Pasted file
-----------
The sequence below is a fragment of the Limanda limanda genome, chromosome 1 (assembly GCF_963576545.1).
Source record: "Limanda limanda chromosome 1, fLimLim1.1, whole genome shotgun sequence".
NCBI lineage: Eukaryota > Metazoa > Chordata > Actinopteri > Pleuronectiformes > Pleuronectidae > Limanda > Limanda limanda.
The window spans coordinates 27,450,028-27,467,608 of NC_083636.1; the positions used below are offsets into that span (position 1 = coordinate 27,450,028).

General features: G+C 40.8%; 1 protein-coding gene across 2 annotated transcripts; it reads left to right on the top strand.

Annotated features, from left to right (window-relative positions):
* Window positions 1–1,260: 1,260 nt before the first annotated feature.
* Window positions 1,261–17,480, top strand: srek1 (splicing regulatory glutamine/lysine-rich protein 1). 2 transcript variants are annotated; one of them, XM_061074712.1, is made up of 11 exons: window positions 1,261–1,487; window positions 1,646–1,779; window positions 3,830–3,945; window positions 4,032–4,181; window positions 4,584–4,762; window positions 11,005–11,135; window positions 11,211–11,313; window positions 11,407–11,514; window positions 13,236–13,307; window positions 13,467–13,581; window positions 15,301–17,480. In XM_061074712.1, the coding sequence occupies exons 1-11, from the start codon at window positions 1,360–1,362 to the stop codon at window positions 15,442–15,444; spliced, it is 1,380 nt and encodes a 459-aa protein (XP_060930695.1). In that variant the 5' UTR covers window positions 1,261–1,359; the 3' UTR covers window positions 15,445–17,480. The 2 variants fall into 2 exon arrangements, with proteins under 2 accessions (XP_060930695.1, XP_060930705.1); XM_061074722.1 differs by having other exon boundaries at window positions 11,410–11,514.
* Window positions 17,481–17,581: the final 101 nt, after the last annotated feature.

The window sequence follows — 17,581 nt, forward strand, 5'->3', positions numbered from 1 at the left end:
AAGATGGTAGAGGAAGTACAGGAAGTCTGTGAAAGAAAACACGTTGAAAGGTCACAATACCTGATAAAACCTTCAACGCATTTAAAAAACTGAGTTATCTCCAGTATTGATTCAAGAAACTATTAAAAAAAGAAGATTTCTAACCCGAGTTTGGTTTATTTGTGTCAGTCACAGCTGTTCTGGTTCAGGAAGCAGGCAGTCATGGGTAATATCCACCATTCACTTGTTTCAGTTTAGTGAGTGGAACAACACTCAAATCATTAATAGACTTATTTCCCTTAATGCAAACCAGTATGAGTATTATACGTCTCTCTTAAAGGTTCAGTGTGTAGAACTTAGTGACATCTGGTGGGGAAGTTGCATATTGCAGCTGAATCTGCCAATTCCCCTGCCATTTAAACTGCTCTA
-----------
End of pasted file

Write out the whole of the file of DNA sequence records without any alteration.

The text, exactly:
The sequence below is a fragment of the Limanda limanda genome, chromosome 1 (assembly GCF_963576545.1).
Source record: "Limanda limanda chromosome 1, fLimLim1.1, whole genome shotgun sequence".
NCBI lineage: Eukaryota > Metazoa > Chordata > Actinopteri > Pleuronectiformes > Pleuronectidae > Limanda > Limanda limanda.
The window spans coordinates 27,450,028-27,467,608 of NC_083636.1; the positions used below are offsets into that span (position 1 = coordinate 27,450,028).

General features: G+C 40.8%; 1 protein-coding gene across 2 annotated transcripts; it reads left to right on the top strand.

Annotated features, from left to right (window-relative positions):
* Window positions 1–1,260: 1,260 nt before the first annotated feature.
* Window positions 1,261–17,480, top strand: srek1 (splicing regulatory glutamine/lysine-rich protein 1). 2 transcript variants are annotated; one of them, XM_061074712.1, is made up of 11 exons: window positions 1,261–1,487; window positions 1,646–1,779; window positions 3,830–3,945; window positions 4,032–4,181; window positions 4,584–4,762; window positions 11,005–11,135; window positions 11,211–11,313; window positions 11,407–11,514; window positions 13,236–13,307; window positions 13,467–13,581; window positions 15,301–17,480. In XM_061074712.1, the coding sequence occupies exons 1-11, from the start codon at window positions 1,360–1,362 to the stop codon at window positions 15,442–15,444; spliced, it is 1,380 nt and encodes a 459-aa protein (XP_060930695.1). In that variant the 5' UTR covers window positions 1,261–1,359; the 3' UTR covers window positions 15,445–17,480. The 2 variants fall into 2 exon arrangements, with proteins under 2 accessions (XP_060930695.1, XP_060930705.1); XM_061074722.1 differs by having other exon boundaries at window positions 11,410–11,514.
* Window positions 17,481–17,581: the final 101 nt, after the last annotated feature.

The window sequence follows — 17,581 nt, forward strand, 5'->3', positions numbered from 1 at the left end:
AAGATGGTAGAGGAAGTACAGGAAGTCTGTGAAAGAAAACACGTTGAAAGGTCACAATACCTGATAAAACCTTCAACGCATTTAAAAAACTGAGTTATCTCCAGTATTGATTCAAGAAACTATTAAAAAAAGAAGATTTCTAACCCGAGTTTGGTTTATTTGTGTCAGTCACAGCTGTTCTGGTTCAGGAAGCAGGCAGTCATGGGTAATATCCACCATTCACTTGTTTCAGTTTAGTGAGTGGAACAACACTCAAATCATTAATAGACTTATTTCCCTTAATGCAAACCAGTATGAGTATTATACGTCTCTCTTAAAGGTTCAGTGTGTAGAACTTAGTGACATCTGGTGGGGAAGTTGCATATTGCAGCTGAATCTGCCAATTCCCCTGCCATTTAAACTGCTCTA